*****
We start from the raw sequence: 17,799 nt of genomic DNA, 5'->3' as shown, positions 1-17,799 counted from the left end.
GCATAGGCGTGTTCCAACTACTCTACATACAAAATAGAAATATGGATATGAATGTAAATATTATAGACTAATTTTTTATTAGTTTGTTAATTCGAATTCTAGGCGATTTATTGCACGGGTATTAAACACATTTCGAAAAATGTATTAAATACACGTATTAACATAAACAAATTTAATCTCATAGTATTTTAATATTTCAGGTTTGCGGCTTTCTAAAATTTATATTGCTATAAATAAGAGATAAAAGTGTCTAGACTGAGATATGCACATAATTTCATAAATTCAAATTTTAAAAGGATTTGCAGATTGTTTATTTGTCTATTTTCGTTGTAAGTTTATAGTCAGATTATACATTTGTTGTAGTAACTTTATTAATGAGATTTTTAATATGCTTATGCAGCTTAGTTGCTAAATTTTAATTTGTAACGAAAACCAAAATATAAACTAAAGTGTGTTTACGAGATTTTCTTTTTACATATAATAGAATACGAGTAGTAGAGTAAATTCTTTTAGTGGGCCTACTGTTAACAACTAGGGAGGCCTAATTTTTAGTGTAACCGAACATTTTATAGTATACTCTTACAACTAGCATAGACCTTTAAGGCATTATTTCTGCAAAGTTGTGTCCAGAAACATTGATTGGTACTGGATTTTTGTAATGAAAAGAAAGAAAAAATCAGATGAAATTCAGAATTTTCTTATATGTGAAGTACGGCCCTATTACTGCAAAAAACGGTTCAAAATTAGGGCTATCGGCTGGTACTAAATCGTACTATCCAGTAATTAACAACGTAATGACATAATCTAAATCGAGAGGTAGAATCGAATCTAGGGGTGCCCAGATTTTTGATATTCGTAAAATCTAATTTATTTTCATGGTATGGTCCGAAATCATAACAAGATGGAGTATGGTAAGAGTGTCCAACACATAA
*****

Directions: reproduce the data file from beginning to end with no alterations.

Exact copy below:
We start from the raw sequence: 17,799 nt of genomic DNA, 5'->3' as shown, positions 1-17,799 counted from the left end.
GCATAGGCGTGTTCCAACTACTCTACATACAAAATAGAAATATGGATATGAATGTAAATATTATAGACTAATTTTTTATTAGTTTGTTAATTCGAATTCTAGGCGATTTATTGCACGGGTATTAAACACATTTCGAAAAATGTATTAAATACACGTATTAACATAAACAAATTTAATCTCATAGTATTTTAATATTTCAGGTTTGCGGCTTTCTAAAATTTATATTGCTATAAATAAGAGATAAAAGTGTCTAGACTGAGATATGCACATAATTTCATAAATTCAAATTTTAAAAGGATTTGCAGATTGTTTATTTGTCTATTTTCGTTGTAAGTTTATAGTCAGATTATACATTTGTTGTAGTAACTTTATTAATGAGATTTTTAATATGCTTATGCAGCTTAGTTGCTAAATTTTAATTTGTAACGAAAACCAAAATATAAACTAAAGTGTGTTTACGAGATTTTCTTTTTACATATAATAGAATACGAGTAGTAGAGTAAATTCTTTTAGTGGGCCTACTGTTAACAACTAGGGAGGCCTAATTTTTAGTGTAACCGAACATTTTATAGTATACTCTTACAACTAGCATAGACCTTTAAGGCATTATTTCTGCAAAGTTGTGTCCAGAAACATTGATTGGTACTGGATTTTTGTAATGAAAAGAAAGAAAAAATCAGATGAAATTCAGAATTTTCTTATATGTGAAGTACGGCCCTATTACTGCAAAAAACGGTTCAAAATTAGGGCTATCGGCTGGTACTAAATCGTACTATCCAGTAATTAACAACGTAATGACATAATCTAAATCGAGAGGTAGAATCGAATCTAGGGGTGCCCAGATTTTTGATATTCGTAAAATCTAATTTATTTTCATGGTATGGTCCGAAATCATAACAAGATGGAGTATGGTAAGAGTGTCCAACACATAA